"I saw him training and there was an opportunity because we were having a few problems and it was against Bristol City I put him in and straight away as soon as he came on you could see that he was one of those players who can make an impression."
Zola says that developing players is the part of his job he most enjoys and having been guided in his youth at Napoli by Diego Maradona, you get the sense that Chelsea could not have picked a better mentor for Chalobah.
Judging by the extra time the youngster spent on the field after training had finished, it looks like Zola's influence is already resonating.
Zola said: "When I was playing with Diego, he came to me and I was thinking and dreaming that one day I could be a good example for somebody else. Because of him I always pay a lot of attention on training, on doing everything right to keep improving.
"So I want to, if I can, transmit everything I have got inside and maybe help young players develop. Nathaniel could be the guy who replaces Frank and therefore I will try to give him everything I can in order to make him a better player."
Chalobah is equally effusive about the relationship and already has a demeanour where he is eager to learn.
He added: "The manager is very inspiring, I've seen clips of him on YouTube and Chelsea TV and some of the things he did as a player were just wonderful to watch.
"I think every single player here respects him and working under him is just one of the best things that could possibly have happened to me because he was a top, top player and I am aiming to be a top player.
"I did feel like I needed to come away and learn and get some game time, and Watford was probably the best place that I could come to because of the manager.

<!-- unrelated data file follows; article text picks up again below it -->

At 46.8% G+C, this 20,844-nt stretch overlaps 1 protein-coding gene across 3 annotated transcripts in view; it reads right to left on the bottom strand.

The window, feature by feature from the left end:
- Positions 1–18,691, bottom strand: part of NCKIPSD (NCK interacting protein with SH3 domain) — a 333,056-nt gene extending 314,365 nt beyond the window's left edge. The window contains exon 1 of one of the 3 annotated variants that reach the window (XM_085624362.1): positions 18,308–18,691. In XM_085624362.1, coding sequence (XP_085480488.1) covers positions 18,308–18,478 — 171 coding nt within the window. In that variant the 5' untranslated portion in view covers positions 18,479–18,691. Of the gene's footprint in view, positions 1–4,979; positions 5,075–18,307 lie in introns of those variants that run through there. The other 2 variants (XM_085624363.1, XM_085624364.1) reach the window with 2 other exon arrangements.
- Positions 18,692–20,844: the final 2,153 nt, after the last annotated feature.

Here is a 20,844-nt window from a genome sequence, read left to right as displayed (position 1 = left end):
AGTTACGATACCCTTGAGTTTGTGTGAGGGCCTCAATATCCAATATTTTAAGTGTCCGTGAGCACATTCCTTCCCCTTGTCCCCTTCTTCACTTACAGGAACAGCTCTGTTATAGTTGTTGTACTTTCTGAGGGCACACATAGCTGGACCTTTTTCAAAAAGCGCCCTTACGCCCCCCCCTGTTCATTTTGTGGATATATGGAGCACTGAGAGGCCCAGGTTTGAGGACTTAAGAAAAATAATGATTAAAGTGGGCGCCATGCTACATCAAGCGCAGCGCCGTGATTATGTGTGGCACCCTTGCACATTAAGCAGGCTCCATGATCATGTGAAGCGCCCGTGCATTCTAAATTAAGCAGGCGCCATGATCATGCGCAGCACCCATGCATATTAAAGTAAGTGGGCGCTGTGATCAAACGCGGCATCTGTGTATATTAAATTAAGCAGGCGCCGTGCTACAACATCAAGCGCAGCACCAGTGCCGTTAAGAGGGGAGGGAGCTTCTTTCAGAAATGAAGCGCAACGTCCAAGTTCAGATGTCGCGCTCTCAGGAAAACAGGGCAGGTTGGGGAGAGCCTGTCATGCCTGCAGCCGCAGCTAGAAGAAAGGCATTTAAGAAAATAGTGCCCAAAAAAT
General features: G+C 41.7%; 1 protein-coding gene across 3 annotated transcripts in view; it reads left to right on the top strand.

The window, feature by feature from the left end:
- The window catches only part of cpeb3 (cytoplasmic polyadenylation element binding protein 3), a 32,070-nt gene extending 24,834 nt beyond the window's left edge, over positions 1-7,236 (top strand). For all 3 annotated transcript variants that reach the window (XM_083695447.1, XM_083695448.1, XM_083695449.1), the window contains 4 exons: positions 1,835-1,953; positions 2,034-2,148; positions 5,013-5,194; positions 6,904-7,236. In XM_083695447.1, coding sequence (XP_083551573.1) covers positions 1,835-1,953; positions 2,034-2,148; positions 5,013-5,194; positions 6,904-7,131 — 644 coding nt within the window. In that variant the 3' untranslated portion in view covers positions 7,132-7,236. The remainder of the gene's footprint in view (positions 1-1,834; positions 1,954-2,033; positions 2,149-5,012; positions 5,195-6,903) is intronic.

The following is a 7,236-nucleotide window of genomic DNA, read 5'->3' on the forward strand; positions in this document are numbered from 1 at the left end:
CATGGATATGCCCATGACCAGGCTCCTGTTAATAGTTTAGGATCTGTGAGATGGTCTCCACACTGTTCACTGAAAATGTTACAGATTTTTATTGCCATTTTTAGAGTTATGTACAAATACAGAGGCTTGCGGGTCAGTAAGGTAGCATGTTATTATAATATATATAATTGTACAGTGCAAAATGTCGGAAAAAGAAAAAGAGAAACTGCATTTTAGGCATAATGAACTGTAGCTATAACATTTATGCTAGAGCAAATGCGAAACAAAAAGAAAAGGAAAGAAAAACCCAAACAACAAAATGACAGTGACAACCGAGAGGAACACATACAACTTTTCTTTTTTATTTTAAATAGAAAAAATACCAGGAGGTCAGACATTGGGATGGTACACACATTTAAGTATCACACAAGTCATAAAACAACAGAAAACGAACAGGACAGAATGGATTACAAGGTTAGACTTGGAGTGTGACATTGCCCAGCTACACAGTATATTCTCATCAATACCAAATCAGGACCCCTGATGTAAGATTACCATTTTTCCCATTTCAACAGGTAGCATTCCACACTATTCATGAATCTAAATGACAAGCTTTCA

Chalobah on Terry's influence
"The media show him to be someone else but really and truly, he is a hero to a lot of the youngsters in the club and I think having him come through the academy motivates every single player. Some of the achievements he has had at Chelsea just motivate me to try and get to the top."
"I will make mistakes every now and then and we had a meeting today and he told me he would not get off my back until I did the right things so I couldn't ask for anything better really."
In appearance and position, it is obvious that Chalobah is a different player from Lampard but despite his young years, he has already registered some impressive achievements.
"Words can't describe how well this season has gone for me," he said, smiling. "It's just been all positives at the moment and I want to keep it going."
His next target is making his first-team debut for Chelsea next season and if recent evidence is a guide, it will represent his biggest challenge.
Fellow English midfielder Josh McEachran, 19, managed 17 first-team appearances in his first season, but two years later is now on loan at Middlesbrough.
Zola said: "Frank is more an offensive midfielder where he gets on the ball and scores important goals. Nathaniel can be very offensive as well but we are trying to give him the structure of more of a holding midfielder who organises the play from the back.
"Certainly the talent is there. He needs to work a lot to play at the level Chelsea are at, and as a more defensive midfielder you need to be good with the ball and without the ball; and without the ball I expect him to keep improving."